But seeing that gold egg, and knowing that within it slept instant power and privilege for the chosen girl, had affected Leah in a way she couldn’t explain. Perhaps, after fourteen Turns of exposure, those same silly apprentice compositions had actually infiltrated her mind. Or maybe the knowledge that whoever Impressed the hatchling queen would be the absolute centre of attention had something to do with it.
Leah knew that draconic choice sometimes seemed completely arbitrary. Her father’s comments on various riders – mostly bronze – certainly called hatchling intelligence into question. She thought about the other female candidates. Soleigh and Maris, the two Weyrbred girls everyone always mentioned in the same breath, had all but stated that they weren’t going to look at the queen. Ivaryo was happily working her way through the Weyr’s younger male riders, and Leah couldn’t see a queen choosing her. Jardesse was stupid, Chenda was spiteful, and Lisette was two-faced. Kessirke was too young to Impress a dragon, in Leah’s opinion. Jenafa would be funny about mating flights, and Bela was next to useless under pressure. Most of the others were trophy candidates. There wasn’t a single one to whom Leah would be happy to defer in a crisis.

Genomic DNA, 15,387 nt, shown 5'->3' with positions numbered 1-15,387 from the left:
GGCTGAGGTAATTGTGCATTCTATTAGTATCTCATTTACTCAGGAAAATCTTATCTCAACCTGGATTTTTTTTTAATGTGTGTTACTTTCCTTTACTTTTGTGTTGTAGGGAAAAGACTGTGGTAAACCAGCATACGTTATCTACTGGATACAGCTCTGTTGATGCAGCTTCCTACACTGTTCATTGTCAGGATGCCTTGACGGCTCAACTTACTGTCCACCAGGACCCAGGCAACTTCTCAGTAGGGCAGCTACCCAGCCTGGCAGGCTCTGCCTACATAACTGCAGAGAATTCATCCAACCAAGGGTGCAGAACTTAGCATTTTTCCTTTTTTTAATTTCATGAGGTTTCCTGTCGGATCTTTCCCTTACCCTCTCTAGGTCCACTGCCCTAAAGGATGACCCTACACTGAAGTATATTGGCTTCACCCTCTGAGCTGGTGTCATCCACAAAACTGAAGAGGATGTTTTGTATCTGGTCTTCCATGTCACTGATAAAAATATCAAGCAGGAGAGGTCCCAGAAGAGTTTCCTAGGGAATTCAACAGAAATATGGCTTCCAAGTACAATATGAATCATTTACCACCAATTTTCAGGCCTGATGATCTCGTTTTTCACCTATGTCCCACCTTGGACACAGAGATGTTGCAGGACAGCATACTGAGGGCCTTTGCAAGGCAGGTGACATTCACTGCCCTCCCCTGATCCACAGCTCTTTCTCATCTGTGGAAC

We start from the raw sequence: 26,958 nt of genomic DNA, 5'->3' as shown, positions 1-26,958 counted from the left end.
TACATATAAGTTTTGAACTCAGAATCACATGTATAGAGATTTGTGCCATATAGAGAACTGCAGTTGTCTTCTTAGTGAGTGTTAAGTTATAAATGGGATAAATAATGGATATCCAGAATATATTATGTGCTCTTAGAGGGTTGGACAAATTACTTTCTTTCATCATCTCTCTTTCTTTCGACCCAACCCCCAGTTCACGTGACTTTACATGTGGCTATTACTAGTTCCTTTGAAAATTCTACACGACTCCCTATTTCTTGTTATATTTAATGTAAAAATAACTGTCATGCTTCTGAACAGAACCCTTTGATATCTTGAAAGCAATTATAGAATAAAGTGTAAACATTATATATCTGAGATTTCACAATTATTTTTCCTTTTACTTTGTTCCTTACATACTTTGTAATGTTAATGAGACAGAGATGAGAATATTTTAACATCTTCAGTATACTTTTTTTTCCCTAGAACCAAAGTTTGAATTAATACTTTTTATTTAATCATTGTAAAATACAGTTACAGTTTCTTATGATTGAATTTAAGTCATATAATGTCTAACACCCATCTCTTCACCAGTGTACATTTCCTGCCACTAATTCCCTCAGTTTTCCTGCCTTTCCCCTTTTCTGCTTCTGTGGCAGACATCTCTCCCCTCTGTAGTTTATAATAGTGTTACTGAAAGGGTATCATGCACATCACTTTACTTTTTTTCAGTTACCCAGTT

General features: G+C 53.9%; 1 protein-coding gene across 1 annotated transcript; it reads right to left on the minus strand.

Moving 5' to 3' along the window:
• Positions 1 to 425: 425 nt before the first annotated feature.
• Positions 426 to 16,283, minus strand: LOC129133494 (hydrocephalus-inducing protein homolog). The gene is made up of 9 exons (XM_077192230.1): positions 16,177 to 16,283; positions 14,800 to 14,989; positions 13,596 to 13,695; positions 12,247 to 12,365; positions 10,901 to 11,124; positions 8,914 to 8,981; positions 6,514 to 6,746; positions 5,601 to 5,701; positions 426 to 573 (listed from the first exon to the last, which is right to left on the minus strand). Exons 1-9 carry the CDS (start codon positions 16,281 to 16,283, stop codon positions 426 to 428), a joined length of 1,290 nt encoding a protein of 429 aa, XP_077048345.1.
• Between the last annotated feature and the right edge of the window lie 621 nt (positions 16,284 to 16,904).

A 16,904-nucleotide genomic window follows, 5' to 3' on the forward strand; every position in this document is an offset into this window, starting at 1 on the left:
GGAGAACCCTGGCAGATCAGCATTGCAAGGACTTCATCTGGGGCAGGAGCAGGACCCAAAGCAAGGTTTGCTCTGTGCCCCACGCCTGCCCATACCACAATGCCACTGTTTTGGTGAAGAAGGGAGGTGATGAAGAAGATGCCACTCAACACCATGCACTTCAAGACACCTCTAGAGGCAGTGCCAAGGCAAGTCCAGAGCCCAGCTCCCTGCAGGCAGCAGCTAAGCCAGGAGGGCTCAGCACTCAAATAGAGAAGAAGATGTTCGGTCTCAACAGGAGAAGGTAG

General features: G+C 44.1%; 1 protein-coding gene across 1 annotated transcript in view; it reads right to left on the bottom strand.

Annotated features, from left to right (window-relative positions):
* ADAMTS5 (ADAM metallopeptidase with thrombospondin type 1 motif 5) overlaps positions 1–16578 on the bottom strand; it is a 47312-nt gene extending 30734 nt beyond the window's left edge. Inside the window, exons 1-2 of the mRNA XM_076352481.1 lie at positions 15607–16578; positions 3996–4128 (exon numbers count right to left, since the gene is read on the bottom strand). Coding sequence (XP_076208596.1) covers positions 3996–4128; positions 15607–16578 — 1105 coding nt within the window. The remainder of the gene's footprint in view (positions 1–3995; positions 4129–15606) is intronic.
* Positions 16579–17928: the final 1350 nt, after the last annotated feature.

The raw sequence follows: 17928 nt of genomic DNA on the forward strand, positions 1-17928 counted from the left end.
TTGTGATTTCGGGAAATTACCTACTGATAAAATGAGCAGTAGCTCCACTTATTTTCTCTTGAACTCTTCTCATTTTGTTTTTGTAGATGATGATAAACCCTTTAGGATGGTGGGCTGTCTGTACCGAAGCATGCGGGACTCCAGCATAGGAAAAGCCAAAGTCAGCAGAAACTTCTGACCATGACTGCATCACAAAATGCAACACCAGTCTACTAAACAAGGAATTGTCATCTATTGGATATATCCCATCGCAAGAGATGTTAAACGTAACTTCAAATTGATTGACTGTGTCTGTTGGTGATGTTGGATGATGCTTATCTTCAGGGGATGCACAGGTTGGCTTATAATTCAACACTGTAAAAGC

Or maybe her natural aversion to being on the fringes was compelling her to desire the most pivotal position, not only in the weyrling class that would result from the clutch, but in the Weyr itself? Leah wasn’t sure if she wanted to shoulder the responsibilities and restrictions that came with a queen dragon, but even the thought of it filled her with a strange kind of anticipation – and expectation. She’d never been very good at settling for second place. Grace in defeat, Leah conceded honestly, was not one of her strengths. She took too frank a line with herself to deny that her desire to excel in all things had a bearing on her contemplation of becoming a queen rider.